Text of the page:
How to Map Beer
In the first post of this series, I wrote about Why We Love Maps. Today we'll turn our attention to mapping something that many of us enjoy - beer. Beer is a great subject to map. It has a long and extensive history and can be found almost everywhere in the world. There are many different styles, and there are variations of those styles. Beer comes in a variety of colors from yellow (lightest) to black (darkest).
If you want to make a map of anything, it often helps to gather as much information as you can about that thing and then create a visual representation of the way it all relates. You can do the same thing with beer. Traditionally, maps are associated with land and people, but you can map beer if you can think of a way to display different points of data and their relationships.
I happen to enjoy beer in moderation because of its history, variety, taste, and effects. It takes time and precision to create good beer. There are even a lot of health benefits to drinking beer. If you're curious about how a Christian can enjoy alcohol, you should definitely read this theologically rich Series on Alcohol by Preston Sprinkle. He creatively titled the posts Wine, Beer, Cabernet Sauvignon, O'Doul's, and Belgium Trippel Ale. All of these things and more make beer worthy of mapping in my mind.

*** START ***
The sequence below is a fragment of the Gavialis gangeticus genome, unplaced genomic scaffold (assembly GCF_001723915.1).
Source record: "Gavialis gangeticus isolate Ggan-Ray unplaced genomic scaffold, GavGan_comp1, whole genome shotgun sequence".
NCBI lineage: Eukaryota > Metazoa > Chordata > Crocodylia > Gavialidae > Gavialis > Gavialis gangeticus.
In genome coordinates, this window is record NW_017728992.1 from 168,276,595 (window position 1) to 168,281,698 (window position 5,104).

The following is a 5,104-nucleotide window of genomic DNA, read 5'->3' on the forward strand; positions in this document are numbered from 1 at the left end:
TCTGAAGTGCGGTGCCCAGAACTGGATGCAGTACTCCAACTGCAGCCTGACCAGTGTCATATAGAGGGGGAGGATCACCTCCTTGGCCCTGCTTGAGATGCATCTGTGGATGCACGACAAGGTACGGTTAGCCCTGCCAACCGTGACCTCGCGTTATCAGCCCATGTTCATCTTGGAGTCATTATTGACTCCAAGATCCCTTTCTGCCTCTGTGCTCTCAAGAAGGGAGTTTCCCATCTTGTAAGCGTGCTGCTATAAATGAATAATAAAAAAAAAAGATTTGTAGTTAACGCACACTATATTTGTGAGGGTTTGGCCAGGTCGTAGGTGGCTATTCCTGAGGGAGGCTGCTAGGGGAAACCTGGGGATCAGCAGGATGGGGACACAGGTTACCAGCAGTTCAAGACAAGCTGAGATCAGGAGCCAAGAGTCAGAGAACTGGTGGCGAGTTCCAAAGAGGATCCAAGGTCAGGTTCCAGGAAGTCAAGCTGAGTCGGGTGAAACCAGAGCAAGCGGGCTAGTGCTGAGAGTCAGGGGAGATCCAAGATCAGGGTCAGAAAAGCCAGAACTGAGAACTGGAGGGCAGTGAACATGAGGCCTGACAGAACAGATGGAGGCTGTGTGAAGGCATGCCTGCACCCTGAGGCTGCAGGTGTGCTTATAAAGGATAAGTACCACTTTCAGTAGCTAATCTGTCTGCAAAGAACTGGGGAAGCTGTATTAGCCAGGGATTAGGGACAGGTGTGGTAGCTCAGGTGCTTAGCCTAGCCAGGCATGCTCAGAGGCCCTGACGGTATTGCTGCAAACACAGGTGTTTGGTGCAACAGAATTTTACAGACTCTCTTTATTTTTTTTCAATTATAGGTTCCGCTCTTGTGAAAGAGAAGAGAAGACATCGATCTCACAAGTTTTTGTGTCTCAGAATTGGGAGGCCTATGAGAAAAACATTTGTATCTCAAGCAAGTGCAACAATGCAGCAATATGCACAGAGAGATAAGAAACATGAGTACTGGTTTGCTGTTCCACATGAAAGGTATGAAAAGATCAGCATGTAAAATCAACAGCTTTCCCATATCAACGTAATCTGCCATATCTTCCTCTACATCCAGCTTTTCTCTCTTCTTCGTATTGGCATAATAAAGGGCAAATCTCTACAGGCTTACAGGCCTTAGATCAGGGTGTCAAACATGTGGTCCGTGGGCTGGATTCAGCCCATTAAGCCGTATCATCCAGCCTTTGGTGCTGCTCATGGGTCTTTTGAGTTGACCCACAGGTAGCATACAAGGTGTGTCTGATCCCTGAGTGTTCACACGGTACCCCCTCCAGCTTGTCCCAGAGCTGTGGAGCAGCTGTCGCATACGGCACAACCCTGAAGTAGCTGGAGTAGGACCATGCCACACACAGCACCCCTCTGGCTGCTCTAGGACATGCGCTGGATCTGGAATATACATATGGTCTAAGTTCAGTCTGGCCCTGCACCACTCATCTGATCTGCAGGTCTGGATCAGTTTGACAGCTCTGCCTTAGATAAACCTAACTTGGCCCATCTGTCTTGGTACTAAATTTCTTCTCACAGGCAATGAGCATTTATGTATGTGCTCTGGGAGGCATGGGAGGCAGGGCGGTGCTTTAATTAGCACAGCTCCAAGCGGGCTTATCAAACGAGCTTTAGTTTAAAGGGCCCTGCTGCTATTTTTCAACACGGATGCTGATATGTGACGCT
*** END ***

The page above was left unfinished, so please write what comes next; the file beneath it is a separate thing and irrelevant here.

Here are three easy steps to get you started in the right direction towards creating your own beer map.
Learn the Colors of Beer. This chart makes it fairly simple to understand.
After you've done a lot of research, go find ways others are doing it to get some ideas. I've found a lot of creative ways people are mapping beer around the internet. Here are a few ideas.
1. The most traditional way to map beer is to create a map of places where you can find beer. You can display pubs, stores, and breweries.
2. You can also map different styles of beer, showing how they're related by taste, color or other factors.
3. Another way to map beer is by creating a map that shows where different styles of beers were first invented. I wasn't able to find a map like that, but I'm sure one exists.
Hopefully, you've enjoyed exploring all of this as much as I enjoyed gathering it. Let me know if you have any other ideas for mapping beer, other examples you've found, or maybe even something you created yourself. I'd love to add them to this page.
This post is Part II of the The Map Series: Why We Love Maps.